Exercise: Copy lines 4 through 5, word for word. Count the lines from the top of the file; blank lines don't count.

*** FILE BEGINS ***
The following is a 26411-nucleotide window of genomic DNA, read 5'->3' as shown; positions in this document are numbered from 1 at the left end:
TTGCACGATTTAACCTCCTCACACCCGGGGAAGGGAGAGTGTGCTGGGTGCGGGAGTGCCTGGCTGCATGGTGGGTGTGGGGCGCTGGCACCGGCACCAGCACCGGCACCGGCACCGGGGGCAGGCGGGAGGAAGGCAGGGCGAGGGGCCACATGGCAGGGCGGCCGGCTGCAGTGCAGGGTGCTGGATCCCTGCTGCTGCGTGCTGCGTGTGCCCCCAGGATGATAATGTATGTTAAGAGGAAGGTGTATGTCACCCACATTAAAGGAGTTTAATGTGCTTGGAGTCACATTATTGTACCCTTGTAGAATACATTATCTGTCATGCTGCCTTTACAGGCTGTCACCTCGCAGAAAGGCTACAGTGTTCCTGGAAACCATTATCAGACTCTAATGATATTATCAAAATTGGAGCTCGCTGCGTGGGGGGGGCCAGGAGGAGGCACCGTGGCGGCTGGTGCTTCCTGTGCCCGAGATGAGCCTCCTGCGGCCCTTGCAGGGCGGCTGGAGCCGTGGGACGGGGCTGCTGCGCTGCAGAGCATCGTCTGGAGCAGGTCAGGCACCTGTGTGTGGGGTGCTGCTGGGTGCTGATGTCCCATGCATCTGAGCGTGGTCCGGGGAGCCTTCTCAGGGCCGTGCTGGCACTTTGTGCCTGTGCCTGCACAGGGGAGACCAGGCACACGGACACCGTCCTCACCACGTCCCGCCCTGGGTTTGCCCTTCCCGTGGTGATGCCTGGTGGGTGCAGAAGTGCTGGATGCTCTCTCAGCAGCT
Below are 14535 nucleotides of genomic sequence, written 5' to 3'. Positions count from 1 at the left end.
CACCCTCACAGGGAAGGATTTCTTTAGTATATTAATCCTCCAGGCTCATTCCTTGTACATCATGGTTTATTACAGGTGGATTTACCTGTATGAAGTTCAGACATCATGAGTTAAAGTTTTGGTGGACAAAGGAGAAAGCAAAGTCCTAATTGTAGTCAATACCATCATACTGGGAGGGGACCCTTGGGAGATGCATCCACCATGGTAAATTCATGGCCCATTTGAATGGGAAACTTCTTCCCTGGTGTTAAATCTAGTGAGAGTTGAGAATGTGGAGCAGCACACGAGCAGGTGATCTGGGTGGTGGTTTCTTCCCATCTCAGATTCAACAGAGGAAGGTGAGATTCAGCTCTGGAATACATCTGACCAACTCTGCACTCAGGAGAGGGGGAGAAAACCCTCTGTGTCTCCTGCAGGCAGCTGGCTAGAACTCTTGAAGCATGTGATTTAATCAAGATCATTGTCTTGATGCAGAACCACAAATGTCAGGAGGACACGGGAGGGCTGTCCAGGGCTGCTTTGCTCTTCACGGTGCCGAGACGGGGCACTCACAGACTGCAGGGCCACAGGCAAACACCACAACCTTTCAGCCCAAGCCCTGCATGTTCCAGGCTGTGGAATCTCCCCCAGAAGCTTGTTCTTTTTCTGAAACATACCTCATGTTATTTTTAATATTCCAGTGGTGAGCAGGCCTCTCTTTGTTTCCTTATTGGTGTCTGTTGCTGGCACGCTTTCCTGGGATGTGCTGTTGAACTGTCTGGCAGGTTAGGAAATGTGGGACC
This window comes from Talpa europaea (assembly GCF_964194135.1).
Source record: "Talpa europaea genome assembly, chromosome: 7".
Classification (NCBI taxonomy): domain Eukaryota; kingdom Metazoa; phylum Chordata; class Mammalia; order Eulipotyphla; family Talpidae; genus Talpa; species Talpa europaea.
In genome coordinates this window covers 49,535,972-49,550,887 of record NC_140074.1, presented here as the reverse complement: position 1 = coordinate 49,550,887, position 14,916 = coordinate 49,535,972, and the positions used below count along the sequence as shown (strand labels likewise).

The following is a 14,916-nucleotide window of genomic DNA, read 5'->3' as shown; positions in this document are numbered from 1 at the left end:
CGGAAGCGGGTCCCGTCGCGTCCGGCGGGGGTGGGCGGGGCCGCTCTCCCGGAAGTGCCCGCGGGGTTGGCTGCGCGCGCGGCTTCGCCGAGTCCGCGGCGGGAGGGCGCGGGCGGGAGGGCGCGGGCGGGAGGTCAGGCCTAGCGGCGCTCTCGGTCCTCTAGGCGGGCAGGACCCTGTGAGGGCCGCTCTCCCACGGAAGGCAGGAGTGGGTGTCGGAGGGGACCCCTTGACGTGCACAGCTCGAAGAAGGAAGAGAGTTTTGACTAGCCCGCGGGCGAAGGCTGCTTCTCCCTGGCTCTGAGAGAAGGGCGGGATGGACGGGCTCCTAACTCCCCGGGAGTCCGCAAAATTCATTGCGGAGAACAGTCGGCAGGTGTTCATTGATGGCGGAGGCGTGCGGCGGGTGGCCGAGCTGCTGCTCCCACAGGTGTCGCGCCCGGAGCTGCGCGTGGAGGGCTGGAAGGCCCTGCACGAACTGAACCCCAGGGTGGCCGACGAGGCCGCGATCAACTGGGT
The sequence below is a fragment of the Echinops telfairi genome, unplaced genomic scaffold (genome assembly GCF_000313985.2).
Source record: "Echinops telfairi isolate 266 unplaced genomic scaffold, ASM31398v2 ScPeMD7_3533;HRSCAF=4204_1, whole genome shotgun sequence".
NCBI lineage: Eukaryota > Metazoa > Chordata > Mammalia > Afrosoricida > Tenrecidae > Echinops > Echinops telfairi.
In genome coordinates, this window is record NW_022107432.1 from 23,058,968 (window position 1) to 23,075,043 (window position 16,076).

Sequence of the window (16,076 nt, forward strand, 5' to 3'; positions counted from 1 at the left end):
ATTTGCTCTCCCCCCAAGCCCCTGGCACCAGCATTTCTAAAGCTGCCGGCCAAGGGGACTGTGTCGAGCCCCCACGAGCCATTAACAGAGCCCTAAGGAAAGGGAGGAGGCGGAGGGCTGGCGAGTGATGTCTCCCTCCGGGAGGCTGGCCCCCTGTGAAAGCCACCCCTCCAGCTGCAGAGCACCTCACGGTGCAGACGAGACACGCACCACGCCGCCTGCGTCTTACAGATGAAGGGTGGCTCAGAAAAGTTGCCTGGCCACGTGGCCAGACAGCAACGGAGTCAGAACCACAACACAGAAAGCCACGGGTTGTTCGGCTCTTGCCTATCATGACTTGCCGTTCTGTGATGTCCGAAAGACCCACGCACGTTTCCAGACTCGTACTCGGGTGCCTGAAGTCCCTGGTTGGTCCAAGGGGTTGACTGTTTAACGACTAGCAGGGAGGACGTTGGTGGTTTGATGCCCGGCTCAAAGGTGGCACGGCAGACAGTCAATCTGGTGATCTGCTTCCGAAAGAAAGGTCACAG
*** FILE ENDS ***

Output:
CACCCTCACAGGGAAGGATTTCTTTAGTATATTAATCCTCCAGGCTCATTCCTTGTACATCATGGTTTATTACAGGTGGATTTACCTGTATGAAGTTCAGACATCATGAGTTAAAGTTTTGGTGGACAAAGGAGAAAGCAAAGTCCTAATTGTAGTCAATACCATCATACTGGGAGGGGACCCTTGGGAGATGCATCCACCATGGTAAATTCATGGCCCATTTGAATGGGAAACTTCTTCCCTGGTGTTAAATCTAGTGAGAGTTGAGAATGTGGAGCAGCACACGAGCAGGTGATCTGGGTGGTGGTTTCTTCCCATCTCAGATTCAACAGAGGAAGGTGAGATTCAGCTCTGGAATACATCTGACCAACTCTGCACTCAGGAGAGGGGGAGAAAACCCTCTGTGTCTCCTGCAGGCAGCTGGCTAGAACTCTTGAAGCATGTGATTTAATCAAGATCATTGTCTTGATGCAGAACCACAAATGTCAGGAGGACACGGGAGGGCTGTCCAGGGCTGCTTTGCTCTTCACGGTGCCGAGACGGGGCACTCACAGACTGCAGGGCCACAGGCAAACACCACAACCTTTCAGCCCAAGCCCTGCATGTTCCAGGCTGTGGAATCTCCCCCAGAAGCTTGTTCTTTTTCTGAAACATACCTCATGTTATTTTTAATATTCCAGTGGTGAGCAGGCCTCTCTTTGTTTCCTTATTGGTGTCTGTTGCTGGCACGCTTTCCTGGGATGTGCTGTTGAACTGTCTGGCAGGTTAGGAAATGTGGGACC
This window comes from Talpa europaea (assembly GCF_964194135.1).